But even an amazing essay can’t save a bad application.
“It’s difficult to see an app like that because every aspect of the application needs to be pretty strong, especially in the numbers driven game, it’s hard for a kid to stand out if not strong academically even if he writes this amazing essay. It’s a question of the marginal case.”
“Many kids write adversity essays. Some cases are more contrived than others. I remember one essay about a girl who struggled with a broken family in the ghetto, who lacked nuclear family structure at home.
In a brief story, my father attempts to answer the ancient philosophical mind-body conundrum. Without a formal education, his active mind weaved his reflections into a metaphorical tale. Should I have broken the news that modern science dispelled his whole theory? Should I have dampened his eagerness to divulge his thoughts with his only daughter? Reason dictates that I should. But, I could never.
It was well-written, not case of pitying herself, but written matter of factly, very powerful.”
“Most essays are not very memorable. I think people should be willing to take a larger risk with essays. There’s a way to do that and still be tasteful. You don’t want to highlight a negative personality trait.
My connection to Dylan differs from that of my father. My father was a child of the 1960s anti-war era. Dylan, his idol, sang protest songs that energized a generation. They helped shape my father’s view of the world. My generation is also growing up while America is at war, but without anti-war idols or icons of social protest. Instead, our heroes are highly paid sports stars and high-gloss entertainers. Yet Dylan speaks to me in a personal way. When I’m in a good mood, I roll down my windows and drive around with his songs blaring. When I’m in a bad mood, the music is still blasting, only the windows are up and I’m screaming the words out. I found out only after my father’s death that he did the same thing.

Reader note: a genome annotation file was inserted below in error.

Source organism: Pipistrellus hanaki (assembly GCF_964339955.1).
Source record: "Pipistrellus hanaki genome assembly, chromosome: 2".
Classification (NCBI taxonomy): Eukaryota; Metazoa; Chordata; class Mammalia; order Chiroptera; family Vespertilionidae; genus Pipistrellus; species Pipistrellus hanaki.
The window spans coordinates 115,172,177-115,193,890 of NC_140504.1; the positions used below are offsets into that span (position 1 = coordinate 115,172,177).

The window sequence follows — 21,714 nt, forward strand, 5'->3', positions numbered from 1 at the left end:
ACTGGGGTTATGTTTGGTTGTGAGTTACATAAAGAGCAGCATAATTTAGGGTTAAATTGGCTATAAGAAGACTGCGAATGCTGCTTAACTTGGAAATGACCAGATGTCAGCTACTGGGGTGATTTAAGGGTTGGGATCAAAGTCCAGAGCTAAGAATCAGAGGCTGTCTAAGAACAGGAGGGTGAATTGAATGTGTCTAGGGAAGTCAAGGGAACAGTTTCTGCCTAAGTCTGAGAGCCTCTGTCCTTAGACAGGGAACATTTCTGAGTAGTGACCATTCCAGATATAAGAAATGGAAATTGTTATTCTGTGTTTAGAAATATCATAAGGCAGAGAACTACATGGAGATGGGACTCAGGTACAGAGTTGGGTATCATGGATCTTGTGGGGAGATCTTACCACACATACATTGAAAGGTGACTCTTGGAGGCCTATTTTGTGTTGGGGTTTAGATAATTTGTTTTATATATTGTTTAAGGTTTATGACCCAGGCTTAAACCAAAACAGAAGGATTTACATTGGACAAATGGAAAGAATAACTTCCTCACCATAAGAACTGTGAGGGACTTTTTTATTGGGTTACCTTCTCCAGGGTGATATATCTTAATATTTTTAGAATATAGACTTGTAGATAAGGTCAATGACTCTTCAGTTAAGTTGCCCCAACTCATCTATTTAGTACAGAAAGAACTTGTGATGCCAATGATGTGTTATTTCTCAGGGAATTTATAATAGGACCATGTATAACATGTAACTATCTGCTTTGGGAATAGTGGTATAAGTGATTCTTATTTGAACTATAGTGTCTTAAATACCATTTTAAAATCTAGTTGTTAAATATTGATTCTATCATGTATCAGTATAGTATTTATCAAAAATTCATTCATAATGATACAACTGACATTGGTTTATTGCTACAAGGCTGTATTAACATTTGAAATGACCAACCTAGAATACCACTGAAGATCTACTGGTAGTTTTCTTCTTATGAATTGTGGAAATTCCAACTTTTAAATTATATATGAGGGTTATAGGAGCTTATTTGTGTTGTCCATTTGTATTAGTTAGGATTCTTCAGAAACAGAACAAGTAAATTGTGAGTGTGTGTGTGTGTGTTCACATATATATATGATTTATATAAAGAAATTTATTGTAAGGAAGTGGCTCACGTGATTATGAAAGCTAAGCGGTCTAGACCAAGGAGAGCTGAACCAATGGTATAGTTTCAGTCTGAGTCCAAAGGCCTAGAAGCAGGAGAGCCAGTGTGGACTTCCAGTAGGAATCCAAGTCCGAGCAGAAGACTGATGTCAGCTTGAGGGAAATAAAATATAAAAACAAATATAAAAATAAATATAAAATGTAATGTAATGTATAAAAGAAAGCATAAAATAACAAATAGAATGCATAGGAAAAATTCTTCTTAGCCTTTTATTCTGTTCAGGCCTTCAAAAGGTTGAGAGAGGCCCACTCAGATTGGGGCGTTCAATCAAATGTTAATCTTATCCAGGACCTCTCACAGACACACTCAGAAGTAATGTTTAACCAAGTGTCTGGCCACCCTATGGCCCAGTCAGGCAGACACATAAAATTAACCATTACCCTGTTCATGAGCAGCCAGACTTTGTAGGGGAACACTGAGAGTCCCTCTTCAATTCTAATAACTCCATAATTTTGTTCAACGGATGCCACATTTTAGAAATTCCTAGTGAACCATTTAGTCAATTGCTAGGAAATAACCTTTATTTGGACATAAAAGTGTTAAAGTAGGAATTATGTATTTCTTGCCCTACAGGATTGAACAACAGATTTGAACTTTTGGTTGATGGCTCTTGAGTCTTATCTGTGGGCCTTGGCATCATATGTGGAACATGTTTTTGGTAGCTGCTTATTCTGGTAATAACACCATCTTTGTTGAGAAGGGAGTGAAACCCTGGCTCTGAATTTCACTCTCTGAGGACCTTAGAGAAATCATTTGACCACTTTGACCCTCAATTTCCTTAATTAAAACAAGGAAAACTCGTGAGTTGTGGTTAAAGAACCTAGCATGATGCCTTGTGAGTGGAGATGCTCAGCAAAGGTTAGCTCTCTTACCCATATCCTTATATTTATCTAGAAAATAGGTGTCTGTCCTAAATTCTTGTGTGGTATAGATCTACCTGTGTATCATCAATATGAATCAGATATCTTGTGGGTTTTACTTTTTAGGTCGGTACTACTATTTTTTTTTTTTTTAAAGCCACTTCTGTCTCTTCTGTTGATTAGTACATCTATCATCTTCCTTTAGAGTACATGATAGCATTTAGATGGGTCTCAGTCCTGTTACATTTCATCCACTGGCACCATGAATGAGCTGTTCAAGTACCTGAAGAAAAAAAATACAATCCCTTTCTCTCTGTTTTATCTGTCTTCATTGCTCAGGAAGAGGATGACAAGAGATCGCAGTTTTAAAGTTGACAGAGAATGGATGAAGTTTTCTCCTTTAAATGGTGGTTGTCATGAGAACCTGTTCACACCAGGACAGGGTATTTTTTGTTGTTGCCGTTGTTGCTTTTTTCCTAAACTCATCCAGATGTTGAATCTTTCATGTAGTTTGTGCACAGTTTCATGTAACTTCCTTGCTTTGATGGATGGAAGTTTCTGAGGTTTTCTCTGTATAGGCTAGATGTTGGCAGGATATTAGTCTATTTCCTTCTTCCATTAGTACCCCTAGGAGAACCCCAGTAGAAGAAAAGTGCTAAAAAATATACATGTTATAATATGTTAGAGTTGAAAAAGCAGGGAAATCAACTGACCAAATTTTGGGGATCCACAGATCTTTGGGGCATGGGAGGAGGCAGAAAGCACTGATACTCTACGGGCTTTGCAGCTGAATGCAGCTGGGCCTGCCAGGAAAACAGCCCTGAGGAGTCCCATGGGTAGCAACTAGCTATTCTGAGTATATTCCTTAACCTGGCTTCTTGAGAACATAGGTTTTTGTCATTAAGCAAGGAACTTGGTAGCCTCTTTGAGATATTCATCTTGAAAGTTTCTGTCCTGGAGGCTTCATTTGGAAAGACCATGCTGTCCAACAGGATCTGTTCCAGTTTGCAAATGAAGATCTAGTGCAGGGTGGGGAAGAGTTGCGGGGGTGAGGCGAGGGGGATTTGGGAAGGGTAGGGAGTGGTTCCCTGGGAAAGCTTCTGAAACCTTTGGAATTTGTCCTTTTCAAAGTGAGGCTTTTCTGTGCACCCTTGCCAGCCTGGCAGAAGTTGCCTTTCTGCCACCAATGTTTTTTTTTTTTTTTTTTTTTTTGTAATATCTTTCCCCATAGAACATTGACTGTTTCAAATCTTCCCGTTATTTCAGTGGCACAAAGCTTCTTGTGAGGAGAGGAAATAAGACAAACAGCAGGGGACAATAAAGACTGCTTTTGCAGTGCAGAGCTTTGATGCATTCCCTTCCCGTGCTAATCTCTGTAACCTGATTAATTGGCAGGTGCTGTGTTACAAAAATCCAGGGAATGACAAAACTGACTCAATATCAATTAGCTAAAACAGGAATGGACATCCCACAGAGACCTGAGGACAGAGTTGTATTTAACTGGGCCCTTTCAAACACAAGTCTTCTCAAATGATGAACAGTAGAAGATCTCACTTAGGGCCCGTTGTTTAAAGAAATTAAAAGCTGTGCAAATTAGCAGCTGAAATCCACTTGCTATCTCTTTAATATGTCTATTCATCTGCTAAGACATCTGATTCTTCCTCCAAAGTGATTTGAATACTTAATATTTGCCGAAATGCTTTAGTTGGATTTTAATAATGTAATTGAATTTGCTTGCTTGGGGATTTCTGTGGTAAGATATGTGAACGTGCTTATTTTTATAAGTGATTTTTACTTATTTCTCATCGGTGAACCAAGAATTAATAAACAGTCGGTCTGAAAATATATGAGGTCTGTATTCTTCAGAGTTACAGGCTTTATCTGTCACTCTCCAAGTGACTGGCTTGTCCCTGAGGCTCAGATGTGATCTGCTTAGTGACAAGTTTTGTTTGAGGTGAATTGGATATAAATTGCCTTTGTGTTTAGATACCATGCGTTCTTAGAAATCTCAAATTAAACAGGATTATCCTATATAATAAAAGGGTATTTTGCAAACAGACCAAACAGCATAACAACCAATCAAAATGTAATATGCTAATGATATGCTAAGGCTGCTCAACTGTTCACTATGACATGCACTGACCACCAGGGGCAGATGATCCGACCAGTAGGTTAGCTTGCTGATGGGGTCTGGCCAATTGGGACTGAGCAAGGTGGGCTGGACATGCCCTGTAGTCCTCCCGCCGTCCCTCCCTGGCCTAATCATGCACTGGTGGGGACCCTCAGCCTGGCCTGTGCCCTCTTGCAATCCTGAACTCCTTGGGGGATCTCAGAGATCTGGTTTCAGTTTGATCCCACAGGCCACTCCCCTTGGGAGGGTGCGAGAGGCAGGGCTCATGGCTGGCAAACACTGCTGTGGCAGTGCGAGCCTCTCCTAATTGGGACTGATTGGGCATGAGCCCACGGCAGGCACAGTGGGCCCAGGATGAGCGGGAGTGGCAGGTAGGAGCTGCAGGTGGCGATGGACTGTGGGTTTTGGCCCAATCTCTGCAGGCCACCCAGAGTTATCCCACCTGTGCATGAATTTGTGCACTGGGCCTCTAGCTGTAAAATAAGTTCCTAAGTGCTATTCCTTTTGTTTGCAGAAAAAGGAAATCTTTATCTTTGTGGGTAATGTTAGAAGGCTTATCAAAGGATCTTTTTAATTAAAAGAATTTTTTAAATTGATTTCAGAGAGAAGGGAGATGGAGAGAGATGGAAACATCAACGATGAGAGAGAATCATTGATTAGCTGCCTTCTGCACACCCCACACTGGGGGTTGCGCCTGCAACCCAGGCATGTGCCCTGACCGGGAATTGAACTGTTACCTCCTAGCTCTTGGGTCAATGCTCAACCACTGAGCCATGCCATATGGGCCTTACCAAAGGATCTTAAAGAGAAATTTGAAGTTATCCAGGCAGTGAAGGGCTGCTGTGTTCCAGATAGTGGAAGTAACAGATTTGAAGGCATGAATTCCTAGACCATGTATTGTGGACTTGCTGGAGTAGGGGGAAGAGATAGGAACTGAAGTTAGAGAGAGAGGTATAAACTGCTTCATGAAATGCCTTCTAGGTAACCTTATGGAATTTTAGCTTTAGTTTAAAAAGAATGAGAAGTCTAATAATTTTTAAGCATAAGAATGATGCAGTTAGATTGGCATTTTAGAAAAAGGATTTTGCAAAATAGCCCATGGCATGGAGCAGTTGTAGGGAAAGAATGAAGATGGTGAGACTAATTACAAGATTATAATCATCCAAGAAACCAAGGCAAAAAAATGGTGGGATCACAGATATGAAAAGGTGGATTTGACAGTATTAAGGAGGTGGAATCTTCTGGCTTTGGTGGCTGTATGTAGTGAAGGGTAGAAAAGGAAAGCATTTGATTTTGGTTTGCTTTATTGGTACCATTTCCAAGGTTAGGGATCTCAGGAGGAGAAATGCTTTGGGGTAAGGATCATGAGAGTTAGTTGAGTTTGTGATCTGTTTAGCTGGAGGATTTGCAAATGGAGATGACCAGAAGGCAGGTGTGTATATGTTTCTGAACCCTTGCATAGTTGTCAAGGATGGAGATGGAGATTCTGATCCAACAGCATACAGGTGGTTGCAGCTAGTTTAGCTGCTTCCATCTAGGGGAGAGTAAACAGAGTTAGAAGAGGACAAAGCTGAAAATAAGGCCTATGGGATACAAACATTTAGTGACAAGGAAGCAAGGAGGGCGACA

Like if you’re a complete narcissist, if that comes across in tone even though the essay is creative it will put off admissions officer. I do think kids need to think more about what they want to present.
Participating in international math competitions has given me many chances to travel abroad. One might think this is where I have found the greatest diversity, meeting people different from me and being challenged in my views. Yet it has not been at distant math competitions but at home that I have found diversity most overpowering.